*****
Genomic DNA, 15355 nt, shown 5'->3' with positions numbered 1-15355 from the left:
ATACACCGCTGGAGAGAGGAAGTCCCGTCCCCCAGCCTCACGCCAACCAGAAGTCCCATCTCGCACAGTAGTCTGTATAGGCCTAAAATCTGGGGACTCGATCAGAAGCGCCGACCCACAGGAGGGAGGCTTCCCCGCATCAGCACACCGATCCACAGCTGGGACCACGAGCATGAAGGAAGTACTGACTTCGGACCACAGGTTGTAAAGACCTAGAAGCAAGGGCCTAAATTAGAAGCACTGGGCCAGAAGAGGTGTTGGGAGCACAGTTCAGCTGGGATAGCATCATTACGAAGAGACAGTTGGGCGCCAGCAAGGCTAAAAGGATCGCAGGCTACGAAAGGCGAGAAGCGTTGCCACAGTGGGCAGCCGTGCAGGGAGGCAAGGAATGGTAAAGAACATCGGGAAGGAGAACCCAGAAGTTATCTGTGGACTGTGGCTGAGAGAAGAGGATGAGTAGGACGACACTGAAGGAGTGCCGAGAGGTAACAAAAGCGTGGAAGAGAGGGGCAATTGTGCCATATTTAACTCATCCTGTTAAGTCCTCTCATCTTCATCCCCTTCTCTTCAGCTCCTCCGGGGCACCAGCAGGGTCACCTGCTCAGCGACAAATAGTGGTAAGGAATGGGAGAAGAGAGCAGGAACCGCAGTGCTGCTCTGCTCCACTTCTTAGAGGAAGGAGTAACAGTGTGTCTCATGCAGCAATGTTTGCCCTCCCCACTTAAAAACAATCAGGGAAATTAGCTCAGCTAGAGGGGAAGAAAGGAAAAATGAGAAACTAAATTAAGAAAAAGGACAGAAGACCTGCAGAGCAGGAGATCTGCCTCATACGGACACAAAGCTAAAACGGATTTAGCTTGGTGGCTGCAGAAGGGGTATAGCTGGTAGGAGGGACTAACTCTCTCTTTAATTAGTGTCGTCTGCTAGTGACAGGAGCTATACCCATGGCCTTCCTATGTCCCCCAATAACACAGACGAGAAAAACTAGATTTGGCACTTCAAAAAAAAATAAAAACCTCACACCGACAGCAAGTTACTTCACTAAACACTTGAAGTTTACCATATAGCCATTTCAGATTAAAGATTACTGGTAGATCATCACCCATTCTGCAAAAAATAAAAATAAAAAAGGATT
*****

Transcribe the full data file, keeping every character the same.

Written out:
Genomic DNA, 15355 nt, shown 5'->3' with positions numbered 1-15355 from the left:
ATACACCGCTGGAGAGAGGAAGTCCCGTCCCCCAGCCTCACGCCAACCAGAAGTCCCATCTCGCACAGTAGTCTGTATAGGCCTAAAATCTGGGGACTCGATCAGAAGCGCCGACCCACAGGAGGGAGGCTTCCCCGCATCAGCACACCGATCCACAGCTGGGACCACGAGCATGAAGGAAGTACTGACTTCGGACCACAGGTTGTAAAGACCTAGAAGCAAGGGCCTAAATTAGAAGCACTGGGCCAGAAGAGGTGTTGGGAGCACAGTTCAGCTGGGATAGCATCATTACGAAGAGACAGTTGGGCGCCAGCAAGGCTAAAAGGATCGCAGGCTACGAAAGGCGAGAAGCGTTGCCACAGTGGGCAGCCGTGCAGGGAGGCAAGGAATGGTAAAGAACATCGGGAAGGAGAACCCAGAAGTTATCTGTGGACTGTGGCTGAGAGAAGAGGATGAGTAGGACGACACTGAAGGAGTGCCGAGAGGTAACAAAAGCGTGGAAGAGAGGGGCAATTGTGCCATATTTAACTCATCCTGTTAAGTCCTCTCATCTTCATCCCCTTCTCTTCAGCTCCTCCGGGGCACCAGCAGGGTCACCTGCTCAGCGACAAATAGTGGTAAGGAATGGGAGAAGAGAGCAGGAACCGCAGTGCTGCTCTGCTCCACTTCTTAGAGGAAGGAGTAACAGTGTGTCTCATGCAGCAATGTTTGCCCTCCCCACTTAAAAACAATCAGGGAAATTAGCTCAGCTAGAGGGGAAGAAAGGAAAAATGAGAAACTAAATTAAGAAAAAGGACAGAAGACCTGCAGAGCAGGAGATCTGCCTCATACGGACACAAAGCTAAAACGGATTTAGCTTGGTGGCTGCAGAAGGGGTATAGCTGGTAGGAGGGACTAACTCTCTCTTTAATTAGTGTCGTCTGCTAGTGACAGGAGCTATACCCATGGCCTTCCTATGTCCCCCAATAACACAGACGAGAAAAACTAGATTTGGCACTTCAAAAAAAAATAAAAACCTCACACCGACAGCAAGTTACTTCACTAAACACTTGAAGTTTACCATATAGCCATTTCAGATTAAAGATTACTGGTAGATCATCACCCATTCTGCAAAAAATAAAAATAAAAAAGGATT